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Corbett bagging: Winter walk of Beinn Loinne, Kintail

Written by Fiona

December 12 2023

While Beinne Loinne, a Corbett in the Kintail area of the Scottish Highlands, does not get a great write up on various walking websites, I enjoyed a superb day on the mountain recently. Walk Highlands calls it a “straightforward trudge” from Cluanie, although the website does recommend the fine views, particularly of the Glen Shiel mountains.

There is mention of boggy moorland, too, and few people like a walk on soggy ground. In fact, I chose this Corbett for a winter’s hike because I thought the boggy ground might be frozen. It was!

Winter’s hike: Beinn Loinne, Kintail

While many eastern areas of Scotland had, had a big dump of snow, the west remained relatively snow-free for early December. The mountain summits had a thin blanket of snow but, lower down the slopes, the ground was simply frost-covered.

Geraldine and I started our walk in a rough parking area off the A87, just before the Cluanie Inn. It’s the same parking area that walkers use for completing the more famous South Glen Shiel Ridge.

See my summer revisit of this ridge of seven Munros.

As we set out on foot, heading south and then south-east, the cloud was low and cold. We could see very little ahead or above us and we worried we might end up in the frozen fog for the entire day. Brilliantly, just a few kilometres on, we could see a few bits of blue sky breaking through the mist and, shortly afterwards, we rose to an elevation above the clouds.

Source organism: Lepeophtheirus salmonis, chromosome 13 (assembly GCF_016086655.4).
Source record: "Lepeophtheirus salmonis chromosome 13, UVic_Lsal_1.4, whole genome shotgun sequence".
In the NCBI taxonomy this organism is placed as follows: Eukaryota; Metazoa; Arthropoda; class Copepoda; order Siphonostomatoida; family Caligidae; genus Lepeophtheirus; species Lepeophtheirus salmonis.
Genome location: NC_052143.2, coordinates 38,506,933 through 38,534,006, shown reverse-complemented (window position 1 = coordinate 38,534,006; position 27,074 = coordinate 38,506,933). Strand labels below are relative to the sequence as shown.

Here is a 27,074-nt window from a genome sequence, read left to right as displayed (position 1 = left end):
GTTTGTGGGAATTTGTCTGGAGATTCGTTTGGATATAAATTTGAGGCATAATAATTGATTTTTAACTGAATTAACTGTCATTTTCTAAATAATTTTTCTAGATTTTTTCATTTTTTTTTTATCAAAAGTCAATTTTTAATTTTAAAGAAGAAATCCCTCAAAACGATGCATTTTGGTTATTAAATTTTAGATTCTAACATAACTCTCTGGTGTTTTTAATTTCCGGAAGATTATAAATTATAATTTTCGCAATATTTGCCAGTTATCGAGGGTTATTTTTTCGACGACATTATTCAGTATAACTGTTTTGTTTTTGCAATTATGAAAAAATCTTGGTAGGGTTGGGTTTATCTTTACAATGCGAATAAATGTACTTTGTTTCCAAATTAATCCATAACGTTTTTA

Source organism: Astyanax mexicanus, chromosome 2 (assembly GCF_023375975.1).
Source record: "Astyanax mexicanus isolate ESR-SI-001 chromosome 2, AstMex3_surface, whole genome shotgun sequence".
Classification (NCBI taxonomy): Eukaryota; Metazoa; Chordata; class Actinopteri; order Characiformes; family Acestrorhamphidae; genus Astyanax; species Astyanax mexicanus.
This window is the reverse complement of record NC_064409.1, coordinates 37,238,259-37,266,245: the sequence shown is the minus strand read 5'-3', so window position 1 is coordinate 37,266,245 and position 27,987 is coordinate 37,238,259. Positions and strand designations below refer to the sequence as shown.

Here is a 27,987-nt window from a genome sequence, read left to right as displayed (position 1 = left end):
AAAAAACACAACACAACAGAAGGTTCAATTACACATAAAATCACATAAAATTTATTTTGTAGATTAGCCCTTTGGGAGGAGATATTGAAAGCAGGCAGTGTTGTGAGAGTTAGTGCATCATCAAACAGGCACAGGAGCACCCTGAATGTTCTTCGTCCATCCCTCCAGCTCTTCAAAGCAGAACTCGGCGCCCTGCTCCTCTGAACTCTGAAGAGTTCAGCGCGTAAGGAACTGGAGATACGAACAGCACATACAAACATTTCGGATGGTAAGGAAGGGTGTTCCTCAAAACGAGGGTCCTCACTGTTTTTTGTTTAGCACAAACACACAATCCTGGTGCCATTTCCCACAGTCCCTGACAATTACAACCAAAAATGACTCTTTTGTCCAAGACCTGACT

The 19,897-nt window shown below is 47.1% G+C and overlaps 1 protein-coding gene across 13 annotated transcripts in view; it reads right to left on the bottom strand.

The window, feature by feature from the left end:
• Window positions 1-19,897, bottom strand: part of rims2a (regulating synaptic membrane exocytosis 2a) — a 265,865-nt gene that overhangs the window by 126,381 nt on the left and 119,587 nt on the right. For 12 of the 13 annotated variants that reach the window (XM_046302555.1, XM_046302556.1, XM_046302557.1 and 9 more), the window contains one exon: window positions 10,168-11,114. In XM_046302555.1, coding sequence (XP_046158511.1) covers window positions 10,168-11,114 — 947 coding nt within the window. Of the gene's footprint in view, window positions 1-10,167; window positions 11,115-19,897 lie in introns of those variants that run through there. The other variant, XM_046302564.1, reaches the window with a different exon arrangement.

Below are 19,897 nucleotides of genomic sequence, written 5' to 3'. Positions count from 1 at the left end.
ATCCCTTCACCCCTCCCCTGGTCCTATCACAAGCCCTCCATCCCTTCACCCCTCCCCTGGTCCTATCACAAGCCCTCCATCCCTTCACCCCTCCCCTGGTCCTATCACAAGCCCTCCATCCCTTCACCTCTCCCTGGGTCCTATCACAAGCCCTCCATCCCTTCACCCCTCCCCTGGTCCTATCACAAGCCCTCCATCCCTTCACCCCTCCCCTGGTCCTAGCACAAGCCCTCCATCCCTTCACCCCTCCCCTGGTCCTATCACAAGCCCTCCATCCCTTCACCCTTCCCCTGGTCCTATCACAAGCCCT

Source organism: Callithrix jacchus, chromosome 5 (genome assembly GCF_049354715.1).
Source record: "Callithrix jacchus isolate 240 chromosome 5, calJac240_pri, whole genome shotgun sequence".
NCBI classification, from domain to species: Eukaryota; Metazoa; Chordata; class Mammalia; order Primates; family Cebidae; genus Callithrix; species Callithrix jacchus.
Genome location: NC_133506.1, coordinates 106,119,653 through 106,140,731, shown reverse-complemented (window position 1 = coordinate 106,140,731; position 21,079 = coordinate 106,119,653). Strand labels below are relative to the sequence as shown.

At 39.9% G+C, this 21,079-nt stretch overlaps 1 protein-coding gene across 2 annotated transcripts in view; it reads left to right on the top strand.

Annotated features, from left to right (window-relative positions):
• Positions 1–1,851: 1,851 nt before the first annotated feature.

Here and there along the side of the wide track, we spotted red deer – both hinds and stags – peering out at us while we peered at them.

The track is actually the old road from Cluanie to Tomdoun. The creation of the Loch Loyne dam caused the area to flood but until then the road formed the main route to Kyle of Lochalsh and Skye. It’s the A87 that does this now.

The old road climbed steadily over some 5kms until we reached almost the highest point. If you are walking the South Glen Shiel Ridge you would continue further on the track before heading west to start the climb of the first mountain.

Instead, our route headed east and directly on to moorland. This was where we realised the bog had been frozen solid. It was a huge bonus because we were able to more easily cross the ground that would normally be a soggy, boggy quagmire.

Our only obstacle was to avoid ground ice. Where there were bits and pieces of trod, water and then ice had formed, so it was better to walk off-trod.

We followed the route described by Walk Highlands and climbed easterly over several undulations before continuing south-easterly once we reached a higher plateau.

The views were superb in every direction and especially across to the South Glen Shiel Ridge and the summits of the so-called Brothers and Sisters of Kintail.

Read about my run-hike of the Kintail Brothers and Sisters.

Snow capped all the summits, while thick mist hung in the glens, creating a spectacular winter scenery. Above the clouds the sun was bright and we spotted a brocken spectre.

Geraldine and I saw only one other person, a man who had followed the same route as us. We passed him as he was climbing to the summit and we were descending.

To return to the roadside, we traced almost the same route and, once back on the track, we spotted dozens more deer. Their outlines against the misty background created a fabulous winterscape.

Eventually, we descended back into the mist and returned as speedily as we could to avoid becoming too chilly.

I recommend you do this Corbett after a period of dry weather or when the ground is frozen or snowy.

Route details: Beinn Loinne

Distance: 18km

Total elevation: 640m

Our route: OS Maps and Strava

Corbetts bagged: 139

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